Democrat challenges Harris for Senate seat

Brochin attacks record on preservation, class size

May 14, 2002|By Andrew A. Green | Andrew A. Green,SUN STAFF

Jim Brochin, a Democrat who has been knocking on doors in central Baltimore County for 2 1/2 years as part of an effort to unseat state Sen. Andrew P. Harris, officially announced his candidacy yesterday.

Both men said they plan to run on Harris' record -- he is Baltimore County's only Republican senator and one of the most conservative members of that chamber. As such, he is often on the losing side of votes in the General Assembly.

Brochin, 38, of Towson, said he believes voters will reject Harris if they know his record on key education, environmental and public health issues. The senator has voted against bills to reduce class size in public schools and to fund rural preservation initiatives, Brochin said.

"We need a senator who believes ideas are more important than ideology," Brochin said at his Timonium campaign headquarters.

Harris, who was elected in 1998 in what was then the 9th District and is now the 7th, countered that his votes need to be taken in context. He said he voted against Rural Legacy funding in state budgets because he believed those budgets were fiscally irresponsible.

He said he voted against a bill to reduce class size in 1999 because he didn't think the bill would make a meaningful difference. The next year, he said, he introduced a bill he believed would.

"He knows and the voters know that I support small class size -- I support meaningful small class size," Harris said. "The '99 bill was full of sound and fury, signifying nothing."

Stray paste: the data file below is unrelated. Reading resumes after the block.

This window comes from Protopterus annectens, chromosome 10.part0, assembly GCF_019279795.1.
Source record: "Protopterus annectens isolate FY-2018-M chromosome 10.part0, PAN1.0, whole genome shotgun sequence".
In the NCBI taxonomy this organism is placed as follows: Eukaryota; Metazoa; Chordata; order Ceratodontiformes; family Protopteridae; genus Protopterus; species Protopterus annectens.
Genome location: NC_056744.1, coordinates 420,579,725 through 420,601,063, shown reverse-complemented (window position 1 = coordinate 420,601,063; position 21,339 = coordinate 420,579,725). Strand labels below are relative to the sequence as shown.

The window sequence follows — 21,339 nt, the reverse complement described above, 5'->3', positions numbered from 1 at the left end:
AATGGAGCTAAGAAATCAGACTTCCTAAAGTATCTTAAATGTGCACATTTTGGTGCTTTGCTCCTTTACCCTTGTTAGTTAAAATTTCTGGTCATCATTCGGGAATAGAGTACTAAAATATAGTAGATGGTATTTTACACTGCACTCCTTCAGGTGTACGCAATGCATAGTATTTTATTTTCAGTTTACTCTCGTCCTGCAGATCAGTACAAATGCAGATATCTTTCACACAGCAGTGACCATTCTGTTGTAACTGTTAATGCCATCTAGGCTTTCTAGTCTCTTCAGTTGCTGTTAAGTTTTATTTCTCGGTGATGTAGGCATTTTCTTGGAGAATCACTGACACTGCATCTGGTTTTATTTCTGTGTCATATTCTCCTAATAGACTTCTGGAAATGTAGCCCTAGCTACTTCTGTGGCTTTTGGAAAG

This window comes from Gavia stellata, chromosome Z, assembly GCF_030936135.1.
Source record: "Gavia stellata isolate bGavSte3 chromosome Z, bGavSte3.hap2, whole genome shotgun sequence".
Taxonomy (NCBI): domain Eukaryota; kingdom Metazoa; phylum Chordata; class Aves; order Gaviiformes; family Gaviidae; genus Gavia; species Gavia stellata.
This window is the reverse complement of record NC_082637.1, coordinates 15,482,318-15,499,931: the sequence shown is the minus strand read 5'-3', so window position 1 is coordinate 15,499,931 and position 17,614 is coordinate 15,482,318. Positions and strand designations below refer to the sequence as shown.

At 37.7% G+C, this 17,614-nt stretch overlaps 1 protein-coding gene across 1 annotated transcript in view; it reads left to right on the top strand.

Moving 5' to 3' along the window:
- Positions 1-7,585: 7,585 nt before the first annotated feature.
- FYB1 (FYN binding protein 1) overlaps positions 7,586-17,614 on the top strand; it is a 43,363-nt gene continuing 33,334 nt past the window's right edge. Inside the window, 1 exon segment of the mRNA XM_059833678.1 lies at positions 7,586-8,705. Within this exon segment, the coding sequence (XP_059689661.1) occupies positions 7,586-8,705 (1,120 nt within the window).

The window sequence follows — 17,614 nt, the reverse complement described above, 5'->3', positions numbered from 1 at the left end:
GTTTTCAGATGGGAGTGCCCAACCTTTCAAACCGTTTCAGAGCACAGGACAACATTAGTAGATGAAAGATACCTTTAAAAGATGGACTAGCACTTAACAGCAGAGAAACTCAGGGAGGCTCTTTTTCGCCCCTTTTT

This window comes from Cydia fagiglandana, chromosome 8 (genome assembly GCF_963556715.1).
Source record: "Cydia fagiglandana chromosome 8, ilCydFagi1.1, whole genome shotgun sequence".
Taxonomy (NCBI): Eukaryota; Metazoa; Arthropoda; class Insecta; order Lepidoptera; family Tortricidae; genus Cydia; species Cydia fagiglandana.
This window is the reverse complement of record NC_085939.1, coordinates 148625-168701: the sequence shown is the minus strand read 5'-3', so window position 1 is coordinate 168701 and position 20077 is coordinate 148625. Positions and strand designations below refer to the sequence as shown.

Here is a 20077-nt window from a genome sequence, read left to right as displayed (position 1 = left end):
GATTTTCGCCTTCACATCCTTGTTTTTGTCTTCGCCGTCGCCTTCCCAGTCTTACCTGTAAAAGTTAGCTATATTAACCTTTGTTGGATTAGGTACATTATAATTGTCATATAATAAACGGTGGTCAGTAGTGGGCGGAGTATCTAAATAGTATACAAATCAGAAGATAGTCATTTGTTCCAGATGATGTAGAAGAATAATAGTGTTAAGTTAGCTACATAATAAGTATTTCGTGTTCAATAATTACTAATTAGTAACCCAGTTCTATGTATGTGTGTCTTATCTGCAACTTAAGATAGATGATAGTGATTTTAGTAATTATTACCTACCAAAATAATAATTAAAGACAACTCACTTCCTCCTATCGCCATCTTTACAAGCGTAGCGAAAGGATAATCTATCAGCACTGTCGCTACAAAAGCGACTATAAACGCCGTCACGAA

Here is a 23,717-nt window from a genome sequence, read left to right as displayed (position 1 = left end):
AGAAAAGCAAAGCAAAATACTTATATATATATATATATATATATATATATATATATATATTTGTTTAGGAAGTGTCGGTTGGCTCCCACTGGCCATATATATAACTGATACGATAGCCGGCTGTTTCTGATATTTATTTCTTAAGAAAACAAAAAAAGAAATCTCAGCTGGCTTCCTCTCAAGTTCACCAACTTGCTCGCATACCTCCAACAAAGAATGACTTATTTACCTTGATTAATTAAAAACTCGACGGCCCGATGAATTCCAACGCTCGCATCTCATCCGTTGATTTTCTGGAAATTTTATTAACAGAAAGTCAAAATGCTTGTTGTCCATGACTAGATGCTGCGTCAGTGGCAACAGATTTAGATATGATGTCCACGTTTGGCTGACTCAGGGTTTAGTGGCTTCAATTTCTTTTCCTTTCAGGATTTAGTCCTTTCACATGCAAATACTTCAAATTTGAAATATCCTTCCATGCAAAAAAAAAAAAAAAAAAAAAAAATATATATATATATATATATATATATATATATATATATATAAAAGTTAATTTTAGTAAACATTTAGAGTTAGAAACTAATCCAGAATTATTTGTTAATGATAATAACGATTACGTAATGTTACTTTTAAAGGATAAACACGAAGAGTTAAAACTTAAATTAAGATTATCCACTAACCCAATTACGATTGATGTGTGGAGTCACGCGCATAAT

Brochin, who owns commercial and residential properties, will have help from other Democrats in the race. He is a former legislative analyst for Senate President Thomas V. Mike Miller, and he ran former state Sen. American Joe Miedusiewski's gubernatorial campaign in 1994. Miedusiewski was on hand for Brochin's announcement yesterday, and Miller will be the host at a fund-raiser for the candidate next month.

"He's got energy, enthusiasm and an incumbent's voting record all working in his favor," Miller said. "His incumbent is a medical doctor who votes to protect big tobacco and gun manufacturers. ... It's a conservative district he's running in. I don't think it's that conservative."

Brochin estimated that he has knocked on 8,000 doors in the district, which includes Towson, Timonium and Cockeysville and stretches through northeastern Baltimore County and southwestern Harford County. He said he has been well-received, but Brochin faces a significant fund-raising gap and a heavily Republican district.

"I told him he couldn't have picked a tougher district to run in," Miedusiewski said. "But he's drawn a line in the sand, and he's got his issues he believes in."

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